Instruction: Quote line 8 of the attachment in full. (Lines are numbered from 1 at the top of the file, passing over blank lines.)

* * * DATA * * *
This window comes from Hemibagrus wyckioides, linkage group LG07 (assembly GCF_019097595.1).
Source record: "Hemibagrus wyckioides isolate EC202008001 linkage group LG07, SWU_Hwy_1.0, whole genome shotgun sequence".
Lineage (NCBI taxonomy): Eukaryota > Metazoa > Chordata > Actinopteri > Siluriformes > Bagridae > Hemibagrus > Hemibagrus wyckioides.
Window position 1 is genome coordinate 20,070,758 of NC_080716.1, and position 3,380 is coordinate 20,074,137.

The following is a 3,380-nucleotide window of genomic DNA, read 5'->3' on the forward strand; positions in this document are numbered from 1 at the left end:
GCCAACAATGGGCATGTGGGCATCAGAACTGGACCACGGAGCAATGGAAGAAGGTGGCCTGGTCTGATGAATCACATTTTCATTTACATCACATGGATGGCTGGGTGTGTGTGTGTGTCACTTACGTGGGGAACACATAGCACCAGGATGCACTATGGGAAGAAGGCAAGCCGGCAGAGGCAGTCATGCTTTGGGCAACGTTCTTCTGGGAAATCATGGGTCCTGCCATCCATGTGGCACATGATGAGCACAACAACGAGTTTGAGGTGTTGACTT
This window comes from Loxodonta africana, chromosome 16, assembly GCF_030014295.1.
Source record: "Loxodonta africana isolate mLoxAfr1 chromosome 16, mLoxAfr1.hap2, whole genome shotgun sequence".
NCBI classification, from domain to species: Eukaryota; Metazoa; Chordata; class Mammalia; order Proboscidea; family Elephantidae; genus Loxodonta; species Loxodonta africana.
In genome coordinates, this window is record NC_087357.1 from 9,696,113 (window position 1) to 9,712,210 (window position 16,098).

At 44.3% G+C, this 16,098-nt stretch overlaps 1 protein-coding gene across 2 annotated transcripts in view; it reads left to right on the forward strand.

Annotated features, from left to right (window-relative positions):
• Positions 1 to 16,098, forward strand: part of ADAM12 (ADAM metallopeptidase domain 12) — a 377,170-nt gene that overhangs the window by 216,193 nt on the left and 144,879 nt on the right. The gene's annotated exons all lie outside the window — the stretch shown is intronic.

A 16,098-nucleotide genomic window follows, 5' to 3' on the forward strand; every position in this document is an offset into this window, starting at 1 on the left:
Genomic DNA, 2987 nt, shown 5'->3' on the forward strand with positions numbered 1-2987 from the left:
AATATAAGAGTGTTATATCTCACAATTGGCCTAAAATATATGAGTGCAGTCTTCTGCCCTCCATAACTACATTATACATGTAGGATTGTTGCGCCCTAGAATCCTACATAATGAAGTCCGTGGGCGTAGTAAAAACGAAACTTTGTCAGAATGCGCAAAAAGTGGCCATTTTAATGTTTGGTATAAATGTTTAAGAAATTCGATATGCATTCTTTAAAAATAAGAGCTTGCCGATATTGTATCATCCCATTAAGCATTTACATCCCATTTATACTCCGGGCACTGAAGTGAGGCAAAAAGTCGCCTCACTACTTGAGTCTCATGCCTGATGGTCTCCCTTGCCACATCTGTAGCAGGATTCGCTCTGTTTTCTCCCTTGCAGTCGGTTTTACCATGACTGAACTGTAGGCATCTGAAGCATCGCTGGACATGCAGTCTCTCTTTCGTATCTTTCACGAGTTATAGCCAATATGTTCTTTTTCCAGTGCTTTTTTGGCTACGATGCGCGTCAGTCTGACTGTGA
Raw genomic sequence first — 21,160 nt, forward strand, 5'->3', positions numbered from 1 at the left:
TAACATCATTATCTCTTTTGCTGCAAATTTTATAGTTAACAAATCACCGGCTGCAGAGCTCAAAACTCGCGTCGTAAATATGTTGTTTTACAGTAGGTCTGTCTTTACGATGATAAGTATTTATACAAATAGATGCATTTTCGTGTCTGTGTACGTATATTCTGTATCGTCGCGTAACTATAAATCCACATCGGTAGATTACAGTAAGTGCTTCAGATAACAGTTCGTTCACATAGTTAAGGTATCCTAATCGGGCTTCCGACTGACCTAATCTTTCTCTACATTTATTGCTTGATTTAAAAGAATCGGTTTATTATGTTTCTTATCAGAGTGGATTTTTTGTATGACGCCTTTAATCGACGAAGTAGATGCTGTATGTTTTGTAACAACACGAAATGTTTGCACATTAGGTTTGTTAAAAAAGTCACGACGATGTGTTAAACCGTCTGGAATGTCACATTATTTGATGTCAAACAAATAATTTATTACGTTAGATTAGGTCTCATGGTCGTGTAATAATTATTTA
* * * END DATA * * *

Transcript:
Source record: "Loxodonta africana isolate mLoxAfr1 chromosome 16, mLoxAfr1.hap2, whole genome shotgun sequence".